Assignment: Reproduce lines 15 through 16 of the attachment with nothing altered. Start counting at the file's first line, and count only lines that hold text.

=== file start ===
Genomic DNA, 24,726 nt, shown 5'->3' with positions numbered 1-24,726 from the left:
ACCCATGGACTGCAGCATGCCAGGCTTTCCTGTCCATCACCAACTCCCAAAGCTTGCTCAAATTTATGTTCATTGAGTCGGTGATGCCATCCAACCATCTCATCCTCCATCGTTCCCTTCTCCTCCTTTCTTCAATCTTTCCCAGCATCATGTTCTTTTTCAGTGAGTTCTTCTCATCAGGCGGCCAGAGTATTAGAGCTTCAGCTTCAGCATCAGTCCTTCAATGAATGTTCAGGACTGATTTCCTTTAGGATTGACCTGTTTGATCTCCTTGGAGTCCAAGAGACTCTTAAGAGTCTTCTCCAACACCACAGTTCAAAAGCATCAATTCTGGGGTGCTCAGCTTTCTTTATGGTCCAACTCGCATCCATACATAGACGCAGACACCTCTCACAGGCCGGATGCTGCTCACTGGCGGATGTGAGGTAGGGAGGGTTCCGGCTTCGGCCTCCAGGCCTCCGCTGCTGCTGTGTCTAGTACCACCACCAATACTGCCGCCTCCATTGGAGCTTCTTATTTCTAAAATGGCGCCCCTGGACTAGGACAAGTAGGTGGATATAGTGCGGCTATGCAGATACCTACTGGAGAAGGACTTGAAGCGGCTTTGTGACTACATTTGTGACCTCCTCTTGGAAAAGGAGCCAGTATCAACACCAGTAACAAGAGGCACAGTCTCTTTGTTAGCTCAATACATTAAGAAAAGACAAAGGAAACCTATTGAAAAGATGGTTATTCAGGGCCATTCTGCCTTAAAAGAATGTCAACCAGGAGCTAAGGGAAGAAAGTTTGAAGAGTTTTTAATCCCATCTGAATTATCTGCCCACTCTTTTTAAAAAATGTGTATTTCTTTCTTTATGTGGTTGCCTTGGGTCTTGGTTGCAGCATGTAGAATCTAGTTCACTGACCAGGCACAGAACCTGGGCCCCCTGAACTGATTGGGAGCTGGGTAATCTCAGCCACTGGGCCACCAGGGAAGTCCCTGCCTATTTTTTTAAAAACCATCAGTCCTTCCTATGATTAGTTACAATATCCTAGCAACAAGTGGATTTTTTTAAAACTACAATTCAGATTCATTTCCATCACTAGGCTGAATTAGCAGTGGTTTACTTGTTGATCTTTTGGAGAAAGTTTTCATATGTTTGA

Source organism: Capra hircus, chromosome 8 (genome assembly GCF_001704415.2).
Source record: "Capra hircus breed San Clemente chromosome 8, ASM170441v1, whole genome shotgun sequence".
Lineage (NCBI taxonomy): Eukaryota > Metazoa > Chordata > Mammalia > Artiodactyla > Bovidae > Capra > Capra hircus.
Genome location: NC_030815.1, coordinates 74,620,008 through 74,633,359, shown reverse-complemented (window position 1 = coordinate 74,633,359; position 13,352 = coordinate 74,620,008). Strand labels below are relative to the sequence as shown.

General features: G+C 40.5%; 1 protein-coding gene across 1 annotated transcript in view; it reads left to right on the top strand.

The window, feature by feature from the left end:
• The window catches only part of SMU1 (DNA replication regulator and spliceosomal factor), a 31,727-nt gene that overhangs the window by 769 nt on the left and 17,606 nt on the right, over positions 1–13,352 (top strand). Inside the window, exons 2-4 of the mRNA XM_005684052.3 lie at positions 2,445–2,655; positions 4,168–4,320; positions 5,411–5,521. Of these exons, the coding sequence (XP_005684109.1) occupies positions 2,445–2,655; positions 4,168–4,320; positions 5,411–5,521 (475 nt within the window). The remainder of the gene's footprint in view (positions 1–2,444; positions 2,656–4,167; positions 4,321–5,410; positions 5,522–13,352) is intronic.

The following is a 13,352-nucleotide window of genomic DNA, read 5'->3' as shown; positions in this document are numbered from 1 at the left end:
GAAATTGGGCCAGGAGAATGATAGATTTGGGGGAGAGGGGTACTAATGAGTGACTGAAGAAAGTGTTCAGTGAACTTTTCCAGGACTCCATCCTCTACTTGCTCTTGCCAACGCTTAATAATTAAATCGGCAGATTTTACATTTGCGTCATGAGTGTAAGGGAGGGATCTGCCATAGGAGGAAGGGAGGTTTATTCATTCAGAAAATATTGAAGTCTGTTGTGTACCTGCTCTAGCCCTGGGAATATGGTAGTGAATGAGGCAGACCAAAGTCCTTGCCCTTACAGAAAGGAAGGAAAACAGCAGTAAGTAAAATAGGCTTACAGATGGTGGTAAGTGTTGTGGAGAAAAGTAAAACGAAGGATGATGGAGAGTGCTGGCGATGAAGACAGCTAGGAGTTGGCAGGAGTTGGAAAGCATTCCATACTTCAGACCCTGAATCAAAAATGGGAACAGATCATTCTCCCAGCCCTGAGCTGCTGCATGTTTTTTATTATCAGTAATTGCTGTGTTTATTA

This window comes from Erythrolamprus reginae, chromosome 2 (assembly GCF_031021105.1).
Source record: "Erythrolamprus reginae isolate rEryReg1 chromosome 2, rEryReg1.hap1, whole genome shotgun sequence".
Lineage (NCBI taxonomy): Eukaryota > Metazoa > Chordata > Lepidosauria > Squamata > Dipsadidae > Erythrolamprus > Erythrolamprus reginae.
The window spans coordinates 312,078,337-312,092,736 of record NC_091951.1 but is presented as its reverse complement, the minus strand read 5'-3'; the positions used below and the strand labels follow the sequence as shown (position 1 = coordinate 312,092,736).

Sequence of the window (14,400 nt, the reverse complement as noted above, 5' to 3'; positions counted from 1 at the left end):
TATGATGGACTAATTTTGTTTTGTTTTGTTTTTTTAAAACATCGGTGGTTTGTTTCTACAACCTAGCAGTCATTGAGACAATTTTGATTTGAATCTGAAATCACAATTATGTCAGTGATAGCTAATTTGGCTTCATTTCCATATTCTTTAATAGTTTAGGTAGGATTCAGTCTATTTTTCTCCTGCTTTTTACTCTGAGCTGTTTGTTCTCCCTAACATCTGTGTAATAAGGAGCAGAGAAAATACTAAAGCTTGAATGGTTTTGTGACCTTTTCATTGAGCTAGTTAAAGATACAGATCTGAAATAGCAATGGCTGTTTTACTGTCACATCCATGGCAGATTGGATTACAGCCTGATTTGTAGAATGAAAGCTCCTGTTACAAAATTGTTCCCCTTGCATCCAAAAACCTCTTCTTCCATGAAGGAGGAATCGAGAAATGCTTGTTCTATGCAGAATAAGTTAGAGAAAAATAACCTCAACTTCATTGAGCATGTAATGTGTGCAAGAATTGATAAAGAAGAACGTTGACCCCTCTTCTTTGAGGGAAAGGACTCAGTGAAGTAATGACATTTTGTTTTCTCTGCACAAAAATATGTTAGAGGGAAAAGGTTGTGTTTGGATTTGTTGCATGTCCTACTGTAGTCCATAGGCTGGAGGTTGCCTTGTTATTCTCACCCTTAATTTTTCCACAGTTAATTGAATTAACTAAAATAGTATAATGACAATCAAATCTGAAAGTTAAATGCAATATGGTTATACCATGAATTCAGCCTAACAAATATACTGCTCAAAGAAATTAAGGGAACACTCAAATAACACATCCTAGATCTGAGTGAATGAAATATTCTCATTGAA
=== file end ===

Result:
The window spans coordinates 312,078,337-312,092,736 of record NC_091951.1 but is presented as its reverse complement, the minus strand read 5'-3'; the positions used below and the strand labels follow the sequence as shown (position 1 = coordinate 312,092,736).

Sequence of the window (14,400 nt, the reverse complement as noted above, 5' to 3'; positions counted from 1 at the left end):